This is one for all those interested in the use of CC licences by archives, broadcasters or news organisations.
CC Australia has just announced that the Australian Broadcasting Corporation, Australia’s largest public broadcaster and news service, has used Wikimedia Commons to release a selection of historically significant television news stories under CC BY-SA.
Much of the material on Wikimedia has been released along with other archival material to celebrate the ABC’s 80th birthday as part of the 80 days that changed our lives website. However, this is just part of a broader Open Archives project by the ABC which has released hundreds of archival objects, encompassing audio, video and photographic material, including many more news and current affairs broadcasts, for reuse under CC licences. All of this builds on the ABC’s social media site, Pool, which has been working with the CC licences for some time and which we’ve written about before.
While other news broadcasters are also making material available under CC licences, what makes this project significant is that the news segments that have been released aren’t obscure archival material or raw footage, but rather polished stories broadcast by some of the ABC’s premier current affairs programs about major events in Australian history. It includes, for example, news reports on the Apollo 11 moon landings, the Azaria Chamberlain case, and the floating of the Australian currency. Not to mention this 1974 footage of Arthur C Clarke predicting the internet, with uncanny accuracy.
The release of the material via Wikimedia Commons will act to encourage its reuse on Wikipedia, like this report on the introduction of World Series Cricket. This in turn will expose it to a far broader audience than the ABC’s own website, and encourage its dissemination further. As Angela Clark, Director of ABC Innovation, says in the press release, “sharing content in this way not only makes more ABC content available to everyone, it also facilitates creativity and the possibility of new audiences for the footage.”
Wikimedia notes that this is “the first collection of broadcast “packaged” footage released to Wikimedia Commons under a free license,” aka CC BY-SA, the same license Wikipedia uses. We’d love to hear about any other similar uses to add to our Case Studies wiki.2 Comments »
Update October 2012: We’ve removed the links to the Google Form and spreadsheet below. Please visit the OER Policy Registry’s permanent home at http://oerpolicies.org.
The open community shares a need for more information to help us with our work. We know, for example, that there are many policies supporting open education at institutions and governments throughout the world. Many of us know of some of these policies, but it would be extremely helpful if we had a single database of open education policies that the entire community could access and update.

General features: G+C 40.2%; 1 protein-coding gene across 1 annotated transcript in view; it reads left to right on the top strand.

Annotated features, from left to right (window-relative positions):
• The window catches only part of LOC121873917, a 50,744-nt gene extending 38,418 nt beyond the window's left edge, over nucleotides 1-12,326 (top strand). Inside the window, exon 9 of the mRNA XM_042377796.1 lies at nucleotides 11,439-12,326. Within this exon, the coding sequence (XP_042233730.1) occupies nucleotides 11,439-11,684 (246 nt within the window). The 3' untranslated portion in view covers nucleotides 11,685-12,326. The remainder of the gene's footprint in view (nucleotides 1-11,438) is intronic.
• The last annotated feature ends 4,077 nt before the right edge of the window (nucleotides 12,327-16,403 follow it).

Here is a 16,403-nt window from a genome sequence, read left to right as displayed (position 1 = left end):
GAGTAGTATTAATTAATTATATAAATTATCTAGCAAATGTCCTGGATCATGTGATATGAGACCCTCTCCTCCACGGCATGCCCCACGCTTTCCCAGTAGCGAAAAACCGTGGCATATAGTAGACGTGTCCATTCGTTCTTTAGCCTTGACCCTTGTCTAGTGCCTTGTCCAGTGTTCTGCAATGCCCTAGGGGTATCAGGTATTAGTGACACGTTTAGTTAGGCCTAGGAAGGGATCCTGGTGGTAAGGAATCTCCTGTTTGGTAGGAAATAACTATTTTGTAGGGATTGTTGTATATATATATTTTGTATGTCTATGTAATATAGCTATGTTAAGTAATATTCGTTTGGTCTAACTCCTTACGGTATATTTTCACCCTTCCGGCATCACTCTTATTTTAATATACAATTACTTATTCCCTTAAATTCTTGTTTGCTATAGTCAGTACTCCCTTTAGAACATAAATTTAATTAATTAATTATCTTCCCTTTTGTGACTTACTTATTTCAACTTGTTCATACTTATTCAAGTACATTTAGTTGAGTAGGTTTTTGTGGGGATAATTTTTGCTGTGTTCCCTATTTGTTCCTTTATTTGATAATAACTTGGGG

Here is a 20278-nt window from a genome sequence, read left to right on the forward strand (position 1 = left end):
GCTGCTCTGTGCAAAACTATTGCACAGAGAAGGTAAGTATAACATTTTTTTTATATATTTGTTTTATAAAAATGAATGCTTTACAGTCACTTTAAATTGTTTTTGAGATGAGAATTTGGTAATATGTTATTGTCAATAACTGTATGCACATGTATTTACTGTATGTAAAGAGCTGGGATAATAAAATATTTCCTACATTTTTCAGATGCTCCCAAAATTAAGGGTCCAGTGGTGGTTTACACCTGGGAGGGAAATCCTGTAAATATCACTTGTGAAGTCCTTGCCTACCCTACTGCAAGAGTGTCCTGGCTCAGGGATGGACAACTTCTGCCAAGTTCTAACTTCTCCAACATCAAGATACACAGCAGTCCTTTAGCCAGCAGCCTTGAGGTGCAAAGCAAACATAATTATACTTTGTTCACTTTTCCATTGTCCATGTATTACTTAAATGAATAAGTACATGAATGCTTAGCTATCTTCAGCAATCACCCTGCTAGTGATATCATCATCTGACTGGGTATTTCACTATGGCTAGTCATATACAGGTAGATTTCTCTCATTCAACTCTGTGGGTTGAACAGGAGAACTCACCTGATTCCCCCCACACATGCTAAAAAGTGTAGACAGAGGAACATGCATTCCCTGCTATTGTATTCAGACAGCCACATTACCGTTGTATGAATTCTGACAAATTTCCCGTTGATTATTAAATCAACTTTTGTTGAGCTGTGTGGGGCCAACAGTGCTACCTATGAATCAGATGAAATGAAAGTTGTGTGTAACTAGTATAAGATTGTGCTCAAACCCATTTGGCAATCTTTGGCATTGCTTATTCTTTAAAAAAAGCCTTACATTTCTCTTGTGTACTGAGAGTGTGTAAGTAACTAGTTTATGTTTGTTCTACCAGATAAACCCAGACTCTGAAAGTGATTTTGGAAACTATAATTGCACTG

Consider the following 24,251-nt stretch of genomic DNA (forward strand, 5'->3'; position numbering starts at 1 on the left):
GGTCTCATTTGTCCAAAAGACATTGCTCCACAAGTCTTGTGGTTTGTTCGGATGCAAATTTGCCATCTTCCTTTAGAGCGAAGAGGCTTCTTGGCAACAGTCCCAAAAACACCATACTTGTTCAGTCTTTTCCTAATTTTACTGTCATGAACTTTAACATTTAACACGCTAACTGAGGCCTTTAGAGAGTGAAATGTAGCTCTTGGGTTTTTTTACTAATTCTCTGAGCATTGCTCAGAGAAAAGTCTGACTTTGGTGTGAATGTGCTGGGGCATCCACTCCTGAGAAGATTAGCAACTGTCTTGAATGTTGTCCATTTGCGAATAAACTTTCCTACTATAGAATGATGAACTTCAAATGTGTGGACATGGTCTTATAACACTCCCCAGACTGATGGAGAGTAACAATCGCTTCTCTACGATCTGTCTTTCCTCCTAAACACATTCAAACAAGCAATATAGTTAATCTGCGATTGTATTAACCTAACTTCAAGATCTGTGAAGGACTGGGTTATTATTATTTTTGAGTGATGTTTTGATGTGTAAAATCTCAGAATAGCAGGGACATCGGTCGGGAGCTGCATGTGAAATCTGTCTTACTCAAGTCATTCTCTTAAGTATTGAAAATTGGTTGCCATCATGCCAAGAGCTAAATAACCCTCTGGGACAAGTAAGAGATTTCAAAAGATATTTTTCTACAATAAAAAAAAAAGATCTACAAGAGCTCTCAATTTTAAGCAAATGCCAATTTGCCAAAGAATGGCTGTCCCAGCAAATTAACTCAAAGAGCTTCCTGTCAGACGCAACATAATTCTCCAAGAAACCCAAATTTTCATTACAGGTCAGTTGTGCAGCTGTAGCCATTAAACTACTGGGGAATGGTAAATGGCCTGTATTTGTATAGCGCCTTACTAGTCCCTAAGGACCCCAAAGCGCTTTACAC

To meet this goal, Creative Commons has received a small grant to create an “OER Policy Registry.” The Open Educational Resources (OER) Policy Registry will be a place for policymakers and open advocates to easily share and update OER legislation, OER institutional policies and supporting OER policy resources. We have begun to enter OER policies into the registry, but we need your help to make it a truly useful global resource.
The open movement is reaching a stage where we’ve had some real, concrete OER policy victories and there is the potential to achieve many more. Sharing our collective knowledge of existing OER policies, in the same way we believe in sharing educational resources, will help advocates and policymakers worldwide be more successful.
Please join the effort:
(1) Contribute any OER policies you know about via this Google form.
- We are collecting both legislative AND institutional (non-legislative) OER policies from around the world. Your form submissions will be added to the draft list of OER policies.
(2) Review the draft list of OER policies. (Google doc)
- If any entries need to be fixed, please email us at email@example.com.
(3) Pass on this call to your colleagues, lists, blogs, and other channels, to ensure that we get as much input as possible. As the OER movement is global, it is critical that we capture OER policies from around the world.
Anyone can add OER policies to the Google form through the next month. Beginning May 1, the OER Policy Registry will move to the Creative Commons wiki. At that point, anyone will be able to edit and update the OER Policy Registry on the wiki, and all contributions will be licensed under CC BY.
We’re starting with a Google form because (a) it’s easy and (b) wikis require you to create an account before editing, and that may be a barrier to participation.
CC is in contact with other projects that collect similar information, including UNESCO, CoL, the Florida Distance Learning Consortium, EU OCW and a project in New Zealand. We will add OER policy data they gather as it becomes available. If anyone knows of other efforts to gather OER policies, please send them to Anna Daniel (firstname.lastname@example.org) and we will reach out to them too.
If you have any suggestions or feedback on the content and/or framework, please let us know.Comments Off
CC is seeking a new Communications Manager! If you have run successful web campaigns while working with diverse stakeholders and community members from around the world, this job may be for you. We want a savvy web and social media expert that is familiar with open practices and tools, and can engage the individual CC creator to the organizational adopter. The Communications Manager will work closely with the entire CC team (affiliates + staff + open community) to set a robust communications agenda and strategy for Creative Commons, including planning the 10th birthday celebration of our license suite — coming up later this year!